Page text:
Tuesday, 18 April 2017

You Inspire Me

You all do.

In different ways each blog I read inspire me in some way.  Very often the posts I read will either prompt me to re-post something from the past (Joe's post today reminded me of a post I wrote called 'Tall Poppies' many years ago and I may well re-post that one in the next few days) or will remind me of something that I want to post about.

Val talks about many things that aren't in my world and then she tells about things that are so relevant to me, mostly the similarities between Hick and SD that make me smile.

Sarn and Di who reached out when I had a perplexing situation with blogger and who have since become firm bloggy friends with crafting skills well beyond my own.

K, who I don't visit half as often as I mean to since she disappeared from my blog roll somehow so now I have to go looking (I may not be there as often as I should be but I'm still here lovely).

Polly, who just makes me feel good every time I pop over to visit.

Mike who writes beautifully illustrated posts about his trips around Britain sometimes stopping by at my favourite places (Mike, I forgive you for not loving Swanage as much as I do!).

And others, too many to mention and, even if I haven't mentioned you by name you still inspire me so thank you!

Today's post is inspired by Emma Kate.  A lady who doesn't know the meaning of 'can't'.  Emma takes the ordinary and turns it into something very special.  Her skills and bravery far outstrip mine but because she is so down to earth in the way she blogs she makes me feel I can do it to.

Without Emma Kate I may not have been brave enough to take a can of gloss paint and turn my very ordinary bamboo clothes basket from this:

Into this:

And I'm fairly sure that when SD and I stopped by at an antiques/junk shop on the way to the beach a couple of weeks ago and spotted a marble topped washstand in fairly bad repair that I wouldn't have thought, 'I can fix that!'

We had been looking for something to sit in an alcove in the dining room for some time. It housed a rather scruffy computer desk which was only really used as a dumping ground for paperwork etc and the idea was to find something nicer, a cupboard perhaps so the paperwork could be put away and then SD planned on putting in some shelves above it.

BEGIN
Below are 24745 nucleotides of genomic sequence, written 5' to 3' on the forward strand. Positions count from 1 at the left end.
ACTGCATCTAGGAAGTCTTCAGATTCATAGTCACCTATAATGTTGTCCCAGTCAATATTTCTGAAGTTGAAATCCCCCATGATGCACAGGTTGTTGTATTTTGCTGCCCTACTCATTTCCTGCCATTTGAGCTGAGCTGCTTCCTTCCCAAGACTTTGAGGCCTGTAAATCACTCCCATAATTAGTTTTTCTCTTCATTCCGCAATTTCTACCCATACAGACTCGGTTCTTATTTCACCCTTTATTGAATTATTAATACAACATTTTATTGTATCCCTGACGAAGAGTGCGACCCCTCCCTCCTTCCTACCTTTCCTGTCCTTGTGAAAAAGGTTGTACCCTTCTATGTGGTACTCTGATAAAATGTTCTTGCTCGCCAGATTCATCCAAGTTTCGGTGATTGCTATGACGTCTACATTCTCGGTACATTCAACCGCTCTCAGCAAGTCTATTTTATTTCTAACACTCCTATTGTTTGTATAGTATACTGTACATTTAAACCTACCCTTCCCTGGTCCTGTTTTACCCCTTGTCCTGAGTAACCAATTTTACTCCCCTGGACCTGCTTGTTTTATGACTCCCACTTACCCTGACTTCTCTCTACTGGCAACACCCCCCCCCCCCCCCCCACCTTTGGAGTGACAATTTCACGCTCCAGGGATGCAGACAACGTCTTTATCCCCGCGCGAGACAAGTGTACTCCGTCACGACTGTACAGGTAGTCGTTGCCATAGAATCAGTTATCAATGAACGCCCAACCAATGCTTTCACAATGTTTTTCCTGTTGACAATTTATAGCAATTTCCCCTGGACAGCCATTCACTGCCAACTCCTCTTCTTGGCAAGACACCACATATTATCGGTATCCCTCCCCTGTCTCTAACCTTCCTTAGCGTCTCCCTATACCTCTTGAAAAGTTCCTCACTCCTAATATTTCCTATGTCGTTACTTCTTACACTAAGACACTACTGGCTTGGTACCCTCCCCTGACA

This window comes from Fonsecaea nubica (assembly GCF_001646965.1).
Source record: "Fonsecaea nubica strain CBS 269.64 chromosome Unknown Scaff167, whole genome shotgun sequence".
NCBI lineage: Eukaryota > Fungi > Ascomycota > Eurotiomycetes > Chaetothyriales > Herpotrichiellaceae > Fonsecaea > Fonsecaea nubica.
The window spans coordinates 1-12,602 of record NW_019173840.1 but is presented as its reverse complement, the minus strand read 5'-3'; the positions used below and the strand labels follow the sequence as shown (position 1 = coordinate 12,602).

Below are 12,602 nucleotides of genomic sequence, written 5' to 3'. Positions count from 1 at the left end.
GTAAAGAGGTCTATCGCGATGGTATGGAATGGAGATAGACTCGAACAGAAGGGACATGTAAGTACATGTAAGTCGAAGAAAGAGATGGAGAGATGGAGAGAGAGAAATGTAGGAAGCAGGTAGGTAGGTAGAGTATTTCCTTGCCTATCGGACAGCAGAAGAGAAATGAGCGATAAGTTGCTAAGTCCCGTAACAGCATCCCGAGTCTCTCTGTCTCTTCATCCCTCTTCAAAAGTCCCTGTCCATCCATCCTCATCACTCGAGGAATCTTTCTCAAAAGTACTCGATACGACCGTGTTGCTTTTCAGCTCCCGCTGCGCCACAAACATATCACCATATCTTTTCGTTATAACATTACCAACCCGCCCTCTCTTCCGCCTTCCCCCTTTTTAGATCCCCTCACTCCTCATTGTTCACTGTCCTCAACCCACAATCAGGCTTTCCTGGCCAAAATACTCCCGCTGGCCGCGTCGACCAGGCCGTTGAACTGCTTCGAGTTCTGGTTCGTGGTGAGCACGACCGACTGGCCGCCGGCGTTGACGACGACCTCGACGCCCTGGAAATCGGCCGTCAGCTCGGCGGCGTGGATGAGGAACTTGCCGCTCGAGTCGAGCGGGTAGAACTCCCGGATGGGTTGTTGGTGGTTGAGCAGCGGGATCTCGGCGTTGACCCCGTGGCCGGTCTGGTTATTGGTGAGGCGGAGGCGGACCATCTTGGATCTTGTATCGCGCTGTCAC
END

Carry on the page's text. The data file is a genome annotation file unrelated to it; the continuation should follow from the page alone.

I wanted something to compliment the pine cupboard that I finally finished that sits in the alcove on the other side of the fireplace (a post on that at some point too!).

This really WASN'T what I was looking for but as soon as I saw it I knew it was exactly what I wanted!

I don't have a photo of it in it's entirety unfortunately as we had to split it into two parts before we could move it.

Marble is HEAVY!!

So, here it is in pieces:

This is the top part that stands on top of the cupboard - I've had to flip the photo as for some reason I took it upside down, probably trying to avoid getting my shadow into it! 

The marble top that sits on the cupboard was very dirty and has some scratches, some of which I have polished out and some that are too deep so they will stay but overall I don't think they detract too much from it.

The worst bits were where the piece on top had been sitting and dirt had got underneath it and it had been painted in situ leaving a rim of paint on the marble.  Very carefully I used a razor blade to scrape off the paint and dirt before polishing it.

Then we put the marble back on top of the cupboard (I forgot to take a photo before I painted the cupboard but it was a dull yellowy cream, very chipped and dirty) and SD replaced the door latch which he had taken off  and polished.

I did wonder if I was doing the right thing trying to make it look perfect but in my experience you really need to know what you are doing if you want to distress or shabby chic a piece and frankly, I don't so I will let time do the job for me.

I also wondered if I should have taken the doors off and removed the hinges before painting but, like Emma Kate, I don't like hinges!  I decided in the end to not worry about getting paint on them and as the doors are opened and closed it has rubbed off some of the paint and I quite like the look.

Finally we had to put it in place.  To do that we put the base in first and then lifted the marble and the top piece which SD had fitted back together and sat it on top.

I don't know yet what I will put on it, I'm just grateful that all my  crap important paperwork is out of sight but I've dressed it a little with things I already have for the final photo:

And here it is!

Yes, I know it still has crap important paperwork stacked underneath it but that's not staying there!